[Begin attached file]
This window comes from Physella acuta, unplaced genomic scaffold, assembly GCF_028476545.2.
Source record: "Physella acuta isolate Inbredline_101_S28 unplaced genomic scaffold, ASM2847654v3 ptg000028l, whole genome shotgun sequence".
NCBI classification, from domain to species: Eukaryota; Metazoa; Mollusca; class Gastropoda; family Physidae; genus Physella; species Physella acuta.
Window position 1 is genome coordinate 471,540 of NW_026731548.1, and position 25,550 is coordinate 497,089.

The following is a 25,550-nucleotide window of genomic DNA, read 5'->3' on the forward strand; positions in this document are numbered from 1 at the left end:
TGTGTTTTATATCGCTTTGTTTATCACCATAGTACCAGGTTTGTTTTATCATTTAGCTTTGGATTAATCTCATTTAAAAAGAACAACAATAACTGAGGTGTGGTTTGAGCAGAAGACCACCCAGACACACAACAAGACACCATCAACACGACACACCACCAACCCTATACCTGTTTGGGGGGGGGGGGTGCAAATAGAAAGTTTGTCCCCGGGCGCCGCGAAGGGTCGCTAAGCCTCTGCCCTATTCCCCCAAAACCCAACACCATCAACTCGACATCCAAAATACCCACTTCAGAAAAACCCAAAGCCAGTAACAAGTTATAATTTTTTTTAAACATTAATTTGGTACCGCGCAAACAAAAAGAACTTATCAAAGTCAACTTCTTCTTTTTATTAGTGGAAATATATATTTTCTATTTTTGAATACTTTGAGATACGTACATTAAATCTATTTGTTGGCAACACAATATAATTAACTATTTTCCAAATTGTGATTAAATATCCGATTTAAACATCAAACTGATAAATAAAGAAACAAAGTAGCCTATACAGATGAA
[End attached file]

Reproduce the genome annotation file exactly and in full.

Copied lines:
This window comes from Physella acuta, unplaced genomic scaffold, assembly GCF_028476545.2.
Source record: "Physella acuta isolate Inbredline_101_S28 unplaced genomic scaffold, ASM2847654v3 ptg000028l, whole genome shotgun sequence".
NCBI classification, from domain to species: Eukaryota; Metazoa; Mollusca; class Gastropoda; family Physidae; genus Physella; species Physella acuta.
Window position 1 is genome coordinate 471,540 of NW_026731548.1, and position 25,550 is coordinate 497,089.

The following is a 25,550-nucleotide window of genomic DNA, read 5'->3' on the forward strand; positions in this document are numbered from 1 at the left end:
TGTGTTTTATATCGCTTTGTTTATCACCATAGTACCAGGTTTGTTTTATCATTTAGCTTTGGATTAATCTCATTTAAAAAGAACAACAATAACTGAGGTGTGGTTTGAGCAGAAGACCACCCAGACACACAACAAGACACCATCAACACGACACACCACCAACCCTATACCTGTTTGGGGGGGGGGGGTGCAAATAGAAAGTTTGTCCCCGGGCGCCGCGAAGGGTCGCTAAGCCTCTGCCCTATTCCCCCAAAACCCAACACCATCAACTCGACATCCAAAATACCCACTTCAGAAAAACCCAAAGCCAGTAACAAGTTATAATTTTTTTTAAACATTAATTTGGTACCGCGCAAACAAAAAGAACTTATCAAAGTCAACTTCTTCTTTTTATTAGTGGAAATATATATTTTCTATTTTTGAATACTTTGAGATACGTACATTAAATCTATTTGTTGGCAACACAATATAATTAACTATTTTCCAAATTGTGATTAAATATCCGATTTAAACATCAAACTGATAAATAAAGAAACAAAGTAGCCTATACAGATGAA